Compare these teachings with the hard-heartedness that has spread across the American landscape. We have a world-record two million people in prison, living in grim conditions — yet politicians are confident of rising poll numbers if they endorse policies of punishment rather than rehabilitation. We have desperate people from Latin America crossing a dangerous desert to find menial work here — yet right-wing talk radio hosts are confidently able to demonize them and make ‘amnesty’ into a dirty word. Our basic American traditions of habeas corpus and the right to a fair trial have been shelved by the Bush administration with hardly a peep of popular protest, and even torture has become widely acceptable in the name of national security. Meanwhile, our mass media cash in on offerings of relentless violence and sadism. Economically insecure and political helpless, the American population seems to thrive on the projection of its own humiliations.
There is a lot more in Judaism and Jewish culture that inspires and instructs me as a countercultural dissident. I love the Jewish emphasis on the social nature of redemption — “The Messiah will come,” wrote Franz Kafka, “only when he is no longer necessary; he will come only on the day after his arrival.” At the same time, the skepticism that the Talmudic rabbis expressed towards the actual prospect of redemption — “All the calculated dates of redemption have already passed,” teaches one of the sages, “and now the matter depends entirely on repentance and good deeds” — has helped to preserve me from the temptations of ideological certitude.
Jewish exaltation of the written word has helped to cultivate in me an old-fashioned devotion to books and magazines, even while I strive to achieve a high level of the ‘visual literacy’ that film, computer and television screens have fostered. The Jewish tradition of shabes has helped me keep a critical distance from shopping-mall culture; at the same time, the Jewish affirmation of human involvement in the cultivation and enjoyment of the world has helped me steer clear of ascetic or New Age schools of thought that indulge in wholesale rejection of Western science and society as somehow ‘unnatural’ and hubristic.
Does all of this add up to anything more than a little portfolio of enjoyable proverbs? Perhaps not — but as the Jewish tradition itself suggests, words are among humanity’s most powerful assets and dangerous weapons.
The soapbox that I’m standing on in this column is nevertheless slippery, and I can easily be pushed onto my tukhes, on the one hand, by the fact that highly observant Jews seem most susceptible to a conservative political outlook — and, on the other hand, by secularists who are just too anti-religious to care much about even the progressive elements of Judaism.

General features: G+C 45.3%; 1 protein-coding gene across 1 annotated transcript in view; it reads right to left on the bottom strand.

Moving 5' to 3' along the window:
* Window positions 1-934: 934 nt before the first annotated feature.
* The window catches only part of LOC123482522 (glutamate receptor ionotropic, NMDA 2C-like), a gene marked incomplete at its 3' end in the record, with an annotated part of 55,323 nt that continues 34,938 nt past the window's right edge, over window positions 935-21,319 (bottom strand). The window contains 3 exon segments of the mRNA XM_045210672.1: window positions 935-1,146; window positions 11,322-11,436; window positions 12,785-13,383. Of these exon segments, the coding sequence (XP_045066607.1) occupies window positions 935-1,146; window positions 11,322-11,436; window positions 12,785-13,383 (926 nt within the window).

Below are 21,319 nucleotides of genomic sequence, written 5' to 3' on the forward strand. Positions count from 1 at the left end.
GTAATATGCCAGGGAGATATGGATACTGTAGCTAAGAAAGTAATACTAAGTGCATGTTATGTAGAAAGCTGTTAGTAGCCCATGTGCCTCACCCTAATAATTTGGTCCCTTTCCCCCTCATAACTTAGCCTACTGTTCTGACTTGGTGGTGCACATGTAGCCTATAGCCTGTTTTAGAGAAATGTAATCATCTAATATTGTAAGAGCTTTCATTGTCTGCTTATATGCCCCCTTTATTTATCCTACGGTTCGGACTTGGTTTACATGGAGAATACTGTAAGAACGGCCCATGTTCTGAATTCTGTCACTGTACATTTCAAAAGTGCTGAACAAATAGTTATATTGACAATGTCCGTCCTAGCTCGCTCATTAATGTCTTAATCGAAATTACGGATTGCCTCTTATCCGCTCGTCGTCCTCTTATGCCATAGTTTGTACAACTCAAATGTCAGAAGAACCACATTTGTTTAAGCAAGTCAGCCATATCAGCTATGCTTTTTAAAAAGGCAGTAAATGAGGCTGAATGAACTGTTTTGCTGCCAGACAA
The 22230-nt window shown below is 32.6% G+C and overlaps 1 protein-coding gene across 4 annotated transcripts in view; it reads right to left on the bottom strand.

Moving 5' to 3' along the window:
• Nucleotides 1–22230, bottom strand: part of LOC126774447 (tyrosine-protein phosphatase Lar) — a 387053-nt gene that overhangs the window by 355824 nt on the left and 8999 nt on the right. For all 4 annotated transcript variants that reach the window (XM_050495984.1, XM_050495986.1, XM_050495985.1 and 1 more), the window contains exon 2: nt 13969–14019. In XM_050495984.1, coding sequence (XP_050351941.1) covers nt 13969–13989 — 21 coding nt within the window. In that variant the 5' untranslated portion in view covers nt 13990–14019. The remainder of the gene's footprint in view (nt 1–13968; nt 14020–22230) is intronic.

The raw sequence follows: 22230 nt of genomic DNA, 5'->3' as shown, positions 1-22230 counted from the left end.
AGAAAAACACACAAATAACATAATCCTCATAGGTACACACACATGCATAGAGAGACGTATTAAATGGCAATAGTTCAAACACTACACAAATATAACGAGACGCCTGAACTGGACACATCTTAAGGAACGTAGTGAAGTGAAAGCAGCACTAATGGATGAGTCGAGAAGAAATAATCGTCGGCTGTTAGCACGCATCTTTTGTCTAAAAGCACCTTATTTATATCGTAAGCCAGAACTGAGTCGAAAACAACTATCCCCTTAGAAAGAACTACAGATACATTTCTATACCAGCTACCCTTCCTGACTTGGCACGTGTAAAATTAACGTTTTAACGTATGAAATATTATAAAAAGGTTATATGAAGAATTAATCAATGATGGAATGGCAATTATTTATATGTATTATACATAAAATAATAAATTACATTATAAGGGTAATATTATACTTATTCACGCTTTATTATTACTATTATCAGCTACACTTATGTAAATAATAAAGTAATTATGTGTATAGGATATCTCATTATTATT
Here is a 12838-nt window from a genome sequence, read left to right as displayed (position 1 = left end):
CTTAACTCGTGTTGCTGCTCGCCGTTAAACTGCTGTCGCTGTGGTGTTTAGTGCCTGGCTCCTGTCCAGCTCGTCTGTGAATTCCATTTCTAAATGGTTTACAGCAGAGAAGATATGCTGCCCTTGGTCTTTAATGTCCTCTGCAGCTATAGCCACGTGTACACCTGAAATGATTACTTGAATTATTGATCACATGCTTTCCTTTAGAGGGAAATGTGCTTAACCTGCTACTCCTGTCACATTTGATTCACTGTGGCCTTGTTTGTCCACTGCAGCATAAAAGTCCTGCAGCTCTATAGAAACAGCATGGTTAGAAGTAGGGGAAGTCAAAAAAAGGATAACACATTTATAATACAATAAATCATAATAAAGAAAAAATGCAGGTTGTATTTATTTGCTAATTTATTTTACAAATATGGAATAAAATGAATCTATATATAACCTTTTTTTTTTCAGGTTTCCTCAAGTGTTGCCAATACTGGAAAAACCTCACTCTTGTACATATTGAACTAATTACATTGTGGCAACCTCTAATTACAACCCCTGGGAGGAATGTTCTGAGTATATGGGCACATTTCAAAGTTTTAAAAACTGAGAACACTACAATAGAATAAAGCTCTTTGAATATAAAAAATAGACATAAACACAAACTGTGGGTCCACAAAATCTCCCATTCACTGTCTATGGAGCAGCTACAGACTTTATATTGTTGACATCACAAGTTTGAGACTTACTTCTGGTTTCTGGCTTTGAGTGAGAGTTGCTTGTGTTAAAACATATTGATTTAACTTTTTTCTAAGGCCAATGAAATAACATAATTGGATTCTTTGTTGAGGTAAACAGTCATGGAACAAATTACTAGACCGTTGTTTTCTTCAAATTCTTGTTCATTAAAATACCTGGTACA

Over the years, I have discussed with several Orthodox Jews why it is that communities that are most observant of a purportedly countercultural tradition would consistently align themselves with the conservative mainstream on political and cultural issues. One informant spoke of the obliteration of the more cosmopolitan and progressive Orthodox and Hasidic communities of Europe during the Holocaust; what remained to re-root itself in America, he claimed, were the more rural and conservative Hungarian communities. A second described Orthodox Jews as so overwhelmed by their own religious needs — for kosher food sources, religious education, and so on — as to have no time for political idealism or activist citizenship.
A third spoke of the Orthodox community’s intimate acquaintance with anti-Semitism — a conservatizing force, he believes, that drives people towards a more defensive, self-interested politics. A fourth railed against Orthodox leaders for allegedly stressing ritual over philosophy, style over substance, in order to maintain their power.
I have yet to weigh these hypotheses or weave a whole theory about Orthodox conservatism (and I have been warned against thinking of Orthodox Judaism as a monolithic movement with a predictable political ideology). Still, the Orthodox embodiment of Judaism is not the only one with claims to authenticity, and while my thesis about the progressive pulse of Judaism is certainly challenged by Orthodox conservatism, it is not disproved.
As for my own secular Jewish community, in which I often feel like an infidel for spouting words of Torah, I can only reiterate my belief that one important task for progressive American Jews is to participate in the preservation of the countercultural aspects of Judaism. We should help to determine which aspects of Jewish thought have the most enduring impact, rather than leaving all religious knowledge and interpretation in the hands of conservatives because of some nasty Bible passages and our own theological literalism. Little more than a century ago, Jewish writers and thinkers like Mendele Mokher Sforim, Vladimir Medem, and Chaim Zhitlovsky were doing something similar: They turned away from the ‘cultured’ languages of Hebrew, Russian, and Polish, and embraced Yiddish, in order to be able to communicate heart-to-heart with the Jewish masses. In turn, they discovered the delights of a language that seemed naturally to lend itself to countercultural thoughts and values. Now it’s our turn, to immerse ourselves in the whole of yidishkayt — that is, the entire Jewish tradition — and see where it leads us.
Lawrence Bush edited Jewish Currents from 2003 until 2018. He is the author of Bessie: A Novel of Love and Revolution and Waiting for God: The Spiritual Explorations of a Reluctant Atheist, among other books. His new volume of illustrated Torah commentaries, American Torah Toons 2, is scheduled for publication this year.